Being an oligarch is all (vastly expensive) wine and (billions of) roses, right? Not if this portrait of powerbroker-turned-dissident Mikhail Khodorkovsky is anything to go by. In the aftermath of glasnost and perestroika, when the Russian economy briefly turned into a drunk version of ‘Supermarket Sweep’, the lantern-jawed Muscovite filled his trolley with a bunch of Siberian oil fields. By 2003, he was worth $15 billion. By 2005, he was languishing in a Siberian prison, having spectacularly fallen out of Vladimir Putin’s favour.
Typically, director Alex Gibney (‘Enron: The Smartest Guys in the Room’) crafts more than just a cautionary, fall-from-grace tale. The documentarian has sharp journalistic instincts and he isn’t afraid to get into the dark heart of the Kremlin to lay to lay bare the machinations of Putin’s Russia. Khodorkovsky makes a compelling and, it has to be said, pretty intimidating subject, bringing brooding charisma and candour to his interviews. He’s also a handy conduit to study Putin himself, and the way the ex-KGB wonk has enshrined himself as the head of a kleptocracy.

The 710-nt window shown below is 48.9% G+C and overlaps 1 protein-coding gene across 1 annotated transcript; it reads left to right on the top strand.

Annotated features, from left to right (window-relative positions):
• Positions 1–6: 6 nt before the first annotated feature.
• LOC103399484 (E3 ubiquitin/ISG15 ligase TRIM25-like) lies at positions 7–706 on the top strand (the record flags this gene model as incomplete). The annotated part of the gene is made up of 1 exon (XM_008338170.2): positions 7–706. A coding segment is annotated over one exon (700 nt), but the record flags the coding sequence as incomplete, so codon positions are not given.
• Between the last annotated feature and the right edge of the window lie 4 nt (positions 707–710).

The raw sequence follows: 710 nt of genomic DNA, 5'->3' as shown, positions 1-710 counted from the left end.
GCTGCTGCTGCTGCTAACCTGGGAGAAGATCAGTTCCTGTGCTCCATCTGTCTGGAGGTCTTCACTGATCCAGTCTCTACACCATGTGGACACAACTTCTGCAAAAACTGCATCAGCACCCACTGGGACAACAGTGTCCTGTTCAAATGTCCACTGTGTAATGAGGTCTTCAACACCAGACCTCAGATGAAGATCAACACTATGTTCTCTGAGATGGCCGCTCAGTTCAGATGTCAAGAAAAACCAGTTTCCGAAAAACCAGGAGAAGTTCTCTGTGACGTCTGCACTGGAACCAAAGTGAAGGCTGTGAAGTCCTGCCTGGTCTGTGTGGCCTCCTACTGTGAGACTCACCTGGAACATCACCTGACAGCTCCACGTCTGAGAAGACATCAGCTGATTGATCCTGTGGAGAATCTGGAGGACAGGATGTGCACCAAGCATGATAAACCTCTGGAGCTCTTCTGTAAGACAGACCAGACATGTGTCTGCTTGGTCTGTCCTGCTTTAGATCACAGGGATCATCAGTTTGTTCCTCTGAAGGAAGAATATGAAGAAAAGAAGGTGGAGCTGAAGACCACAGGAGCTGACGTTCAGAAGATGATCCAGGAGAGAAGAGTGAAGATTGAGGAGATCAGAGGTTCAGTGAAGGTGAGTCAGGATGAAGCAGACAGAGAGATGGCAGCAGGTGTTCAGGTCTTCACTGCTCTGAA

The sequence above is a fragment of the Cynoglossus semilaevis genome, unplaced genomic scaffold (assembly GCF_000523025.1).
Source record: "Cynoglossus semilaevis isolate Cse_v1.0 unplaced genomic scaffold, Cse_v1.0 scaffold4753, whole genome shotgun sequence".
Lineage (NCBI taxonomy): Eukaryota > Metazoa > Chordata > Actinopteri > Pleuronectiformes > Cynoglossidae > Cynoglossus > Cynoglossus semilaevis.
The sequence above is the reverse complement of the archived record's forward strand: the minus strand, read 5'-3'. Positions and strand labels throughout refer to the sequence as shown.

To help, Gibney enlists a cast of interviewees, including well-placed Russian journalists and the BBC’s long-time Moscow correspondent Martin Sixsmith, who offers a mea culpa for his over-optimistic analysis of post-glasnost Russia. ‘The signs were there, even then, that it wasn’t going to work out,’ he rues.
‘Citizen K’ doesn’t try to find its way through this moral maze. Despite his conversion to the pro-democracy movement, Khodorkovsky is no saint and his possible involvement in a murder is left lingering. Instead, Gibney teases the idea that there is no way through, that Putin has essentially smashed his country’s moral compass. But unlike his stunning, prophetic ‘Enron’ doc, this one is interesting rather than unmissable, and the filmmaking style of archive footage and talking heads feels a bit conventional. In the era of Litvinenko and the Skripals, there are more essential docs to be made.